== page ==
When you realize you need a double-sided board, the footprint can be on a clear plastic sheet, such as a notebook page protector. The drawback of double sided is you will need an adhesive on the components, something like a double-sided version of "Scotch" brand Post-It tape that is readily removable.

Cheers,
Tom
I appreciate all the help you, and everybody else has given me to get to this point! I finally got the PCB shape with the parts footprints into EAGLE.

PCB.png


It seems to fit at a rudimentary level, still have to connect everything. But before I can do that, I do have some last questions on connecting and doing things. So the LED is a bare die with a P and N contact plate that will be wire bonded to a separate PCB mounted on the "floater"; how do you create a footprint to have two separate but connected wires running between the PCB's? This also has to be done for the silicone rubber buttons on the left side of the board. Is there a specific term I can lookup to find a footprint done on SnapEDA? And lastly the battery will be connected with a contact strip similar to the one shown here: https://patents.google.com/patent/US6327806?oq=reflex+sight. Except instead of going all the way to the LED mount, I just need to connect it to the main PCB. Is there some sort of standard to do this?
 
  • #18
Ozen said:
I appreciate all the help you, and everybody else has given me to get to this point! I finally got the PCB shape with the parts footprints into EAGLE.

View attachment 272016

It seems to fit at a rudimentary level, still have to connect everything. But before I can do that, I do have some last questions on connecting and doing things. So the LED is a bare die with a P and N contact plate that will be wire bonded to a separate PCB mounted on the "floater"; how do you create a footprint to have two separate but connected wires running between the PCB's? This also has to be done for the silicone rubber buttons on the left side of the board. Is there a specific term I can lookup to find a footprint done on SnapEDA? And lastly the battery will be connected with a contact strip similar to the one shown here: https://patents.google.com/patent/US6327806?oq=reflex+sight. Except instead of going all the way to the LED mount, I just need to connect it to the main PCB. Is there some sort of standard to do this?
It is difficult to "see" from reading text. What struck me was the word wires doing the connection between two pcb's if I resd it correctly. I've been taking things apart since I was a kid to see how they are put together, most times to see if I can fix something that broke. Wires are always a problem if they are flexed either during construction or use. If you are connecting two boards, spring loaded contacts might be best approach. I've seem some tightly packaged devices use thin cardboard to isolate components from metal surfaces and each other. So if there is some danger to the rest of the board , you can cut slots in the cardboard for the clips. You should be able to find clips that mount to a PCB and go from there. I hope I understood the problem correctly.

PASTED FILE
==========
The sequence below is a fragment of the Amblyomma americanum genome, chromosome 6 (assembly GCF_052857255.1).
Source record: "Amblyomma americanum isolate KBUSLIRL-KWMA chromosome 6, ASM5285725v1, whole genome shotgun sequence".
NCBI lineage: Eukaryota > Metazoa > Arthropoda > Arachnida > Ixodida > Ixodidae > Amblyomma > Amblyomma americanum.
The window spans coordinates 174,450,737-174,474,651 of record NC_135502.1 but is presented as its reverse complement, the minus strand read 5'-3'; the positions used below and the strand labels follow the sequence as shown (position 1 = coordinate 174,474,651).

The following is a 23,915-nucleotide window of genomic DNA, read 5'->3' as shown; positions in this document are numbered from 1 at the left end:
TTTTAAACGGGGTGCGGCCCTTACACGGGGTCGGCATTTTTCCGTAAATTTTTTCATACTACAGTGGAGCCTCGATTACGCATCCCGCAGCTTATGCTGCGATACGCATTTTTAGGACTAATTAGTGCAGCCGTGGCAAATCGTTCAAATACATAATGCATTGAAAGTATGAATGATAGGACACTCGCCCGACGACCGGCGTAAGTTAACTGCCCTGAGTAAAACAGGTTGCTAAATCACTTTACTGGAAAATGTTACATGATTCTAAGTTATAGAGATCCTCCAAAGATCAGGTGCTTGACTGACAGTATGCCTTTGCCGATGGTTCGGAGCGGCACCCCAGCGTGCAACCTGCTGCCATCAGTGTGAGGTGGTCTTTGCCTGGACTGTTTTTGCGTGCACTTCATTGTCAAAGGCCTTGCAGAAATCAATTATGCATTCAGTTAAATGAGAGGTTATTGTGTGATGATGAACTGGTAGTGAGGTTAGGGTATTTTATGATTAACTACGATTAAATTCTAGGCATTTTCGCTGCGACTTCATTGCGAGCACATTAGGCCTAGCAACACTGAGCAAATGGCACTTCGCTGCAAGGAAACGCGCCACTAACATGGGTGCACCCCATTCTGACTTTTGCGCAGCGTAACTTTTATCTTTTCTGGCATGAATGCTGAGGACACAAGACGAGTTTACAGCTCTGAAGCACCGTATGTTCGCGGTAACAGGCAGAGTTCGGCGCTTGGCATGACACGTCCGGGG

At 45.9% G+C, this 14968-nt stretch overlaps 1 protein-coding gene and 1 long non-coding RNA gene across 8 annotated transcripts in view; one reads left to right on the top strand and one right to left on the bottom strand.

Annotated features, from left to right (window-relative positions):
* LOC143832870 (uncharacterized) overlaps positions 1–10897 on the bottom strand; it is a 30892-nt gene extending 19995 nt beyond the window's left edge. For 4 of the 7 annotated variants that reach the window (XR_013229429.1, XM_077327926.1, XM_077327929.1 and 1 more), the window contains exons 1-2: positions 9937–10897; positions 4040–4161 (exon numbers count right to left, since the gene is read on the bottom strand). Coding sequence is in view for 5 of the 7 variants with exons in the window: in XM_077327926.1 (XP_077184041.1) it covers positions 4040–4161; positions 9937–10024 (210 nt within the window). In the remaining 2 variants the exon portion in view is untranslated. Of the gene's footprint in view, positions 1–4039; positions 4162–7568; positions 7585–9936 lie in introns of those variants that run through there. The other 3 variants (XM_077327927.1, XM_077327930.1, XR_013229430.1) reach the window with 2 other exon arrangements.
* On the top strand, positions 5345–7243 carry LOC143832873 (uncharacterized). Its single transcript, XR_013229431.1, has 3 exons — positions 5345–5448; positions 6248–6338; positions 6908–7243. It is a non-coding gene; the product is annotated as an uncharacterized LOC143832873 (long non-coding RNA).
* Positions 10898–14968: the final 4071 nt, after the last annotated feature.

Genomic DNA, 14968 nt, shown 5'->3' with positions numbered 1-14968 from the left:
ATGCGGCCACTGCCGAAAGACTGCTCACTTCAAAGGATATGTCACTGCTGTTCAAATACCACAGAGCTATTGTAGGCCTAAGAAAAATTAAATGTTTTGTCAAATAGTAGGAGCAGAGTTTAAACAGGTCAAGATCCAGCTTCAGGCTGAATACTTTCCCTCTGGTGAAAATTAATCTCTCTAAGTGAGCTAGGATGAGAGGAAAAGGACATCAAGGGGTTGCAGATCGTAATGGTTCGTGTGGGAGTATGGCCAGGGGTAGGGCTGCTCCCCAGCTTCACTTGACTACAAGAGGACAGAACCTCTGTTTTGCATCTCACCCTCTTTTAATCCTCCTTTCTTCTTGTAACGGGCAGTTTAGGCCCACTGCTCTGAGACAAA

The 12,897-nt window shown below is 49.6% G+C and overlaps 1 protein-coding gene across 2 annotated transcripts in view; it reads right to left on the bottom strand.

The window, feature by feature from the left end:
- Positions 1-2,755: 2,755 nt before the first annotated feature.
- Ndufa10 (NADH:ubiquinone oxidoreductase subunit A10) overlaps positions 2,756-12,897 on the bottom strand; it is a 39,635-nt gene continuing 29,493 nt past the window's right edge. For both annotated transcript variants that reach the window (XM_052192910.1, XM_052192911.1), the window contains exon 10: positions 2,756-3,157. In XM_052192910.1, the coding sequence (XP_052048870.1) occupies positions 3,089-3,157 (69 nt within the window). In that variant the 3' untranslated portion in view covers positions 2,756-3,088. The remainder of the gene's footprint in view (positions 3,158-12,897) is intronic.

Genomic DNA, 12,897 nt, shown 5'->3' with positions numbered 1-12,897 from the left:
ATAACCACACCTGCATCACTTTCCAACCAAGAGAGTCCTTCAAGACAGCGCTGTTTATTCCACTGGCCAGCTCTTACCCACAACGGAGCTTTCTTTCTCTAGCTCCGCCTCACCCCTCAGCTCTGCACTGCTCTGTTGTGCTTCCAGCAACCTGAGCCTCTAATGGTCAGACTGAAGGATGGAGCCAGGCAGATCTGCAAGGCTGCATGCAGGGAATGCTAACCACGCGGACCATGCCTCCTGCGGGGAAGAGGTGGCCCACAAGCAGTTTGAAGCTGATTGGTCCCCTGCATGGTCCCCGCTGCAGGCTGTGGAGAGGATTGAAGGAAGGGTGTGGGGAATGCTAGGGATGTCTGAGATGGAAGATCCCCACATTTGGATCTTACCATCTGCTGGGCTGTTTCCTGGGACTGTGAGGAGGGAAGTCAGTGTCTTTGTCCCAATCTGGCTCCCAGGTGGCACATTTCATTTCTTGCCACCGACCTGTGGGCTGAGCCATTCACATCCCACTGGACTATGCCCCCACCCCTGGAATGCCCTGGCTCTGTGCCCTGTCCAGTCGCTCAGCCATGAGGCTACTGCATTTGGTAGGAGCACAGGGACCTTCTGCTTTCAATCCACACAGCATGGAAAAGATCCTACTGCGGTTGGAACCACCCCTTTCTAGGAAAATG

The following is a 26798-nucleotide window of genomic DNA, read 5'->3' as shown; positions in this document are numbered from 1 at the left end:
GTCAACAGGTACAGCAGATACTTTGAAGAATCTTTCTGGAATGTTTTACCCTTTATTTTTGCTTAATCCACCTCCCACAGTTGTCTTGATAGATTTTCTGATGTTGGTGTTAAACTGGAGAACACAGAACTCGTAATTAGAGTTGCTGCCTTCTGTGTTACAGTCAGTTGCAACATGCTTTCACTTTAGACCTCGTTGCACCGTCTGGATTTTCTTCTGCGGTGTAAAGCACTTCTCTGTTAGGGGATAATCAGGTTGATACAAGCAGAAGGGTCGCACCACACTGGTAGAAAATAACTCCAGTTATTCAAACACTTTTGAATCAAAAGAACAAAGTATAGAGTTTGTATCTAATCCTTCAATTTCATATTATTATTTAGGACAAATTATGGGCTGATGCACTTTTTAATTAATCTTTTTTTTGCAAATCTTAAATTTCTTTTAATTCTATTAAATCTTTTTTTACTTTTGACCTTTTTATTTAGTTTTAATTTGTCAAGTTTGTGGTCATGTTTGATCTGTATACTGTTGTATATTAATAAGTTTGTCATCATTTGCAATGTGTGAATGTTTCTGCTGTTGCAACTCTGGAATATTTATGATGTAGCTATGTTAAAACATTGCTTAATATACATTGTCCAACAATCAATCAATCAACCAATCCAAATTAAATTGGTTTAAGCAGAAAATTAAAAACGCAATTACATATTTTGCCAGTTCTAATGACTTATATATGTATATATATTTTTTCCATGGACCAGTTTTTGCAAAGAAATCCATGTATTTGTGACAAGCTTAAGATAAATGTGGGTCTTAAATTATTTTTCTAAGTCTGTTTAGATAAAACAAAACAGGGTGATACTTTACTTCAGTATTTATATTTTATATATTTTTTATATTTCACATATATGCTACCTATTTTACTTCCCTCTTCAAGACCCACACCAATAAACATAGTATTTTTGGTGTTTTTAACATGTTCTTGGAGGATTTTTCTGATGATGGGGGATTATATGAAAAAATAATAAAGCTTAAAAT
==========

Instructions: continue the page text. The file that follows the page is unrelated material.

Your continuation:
• #19
John Kovach said:
It is difficult to "see" from reading text. What struck me was the word wires doing the connection between two pcb's if I resd it correctly. I've been taking things apart since I was a kid to see how they are put together, most times to see if I can fix something that broke. Wires are always a problem if they are flexed either during construction or use. If you are connecting two boards, spring loaded contacts might be best approach. I've seem some tightly packaged devices use thin cardboard to isolate components from metal surfaces and each other. So if there is some danger to the rest of the board , you can cut slots in the cardboard for the clips. You should be able to find clips that mount to a PCB and go from there. I hope I understood the problem correctly.

The term wires was a rough term I used because I don't know exactly what it would be called. This is what I am thinking of using to connect them: https://www.google.com/search?clien...le&aqs=mobile-gws-lite..#imgrc=msOltaLryb9VIM. I don't know the name of these or if they have a standard footprint. But these seem ideal since it would be flexible to connect to the other boards while also being bonded between the boards.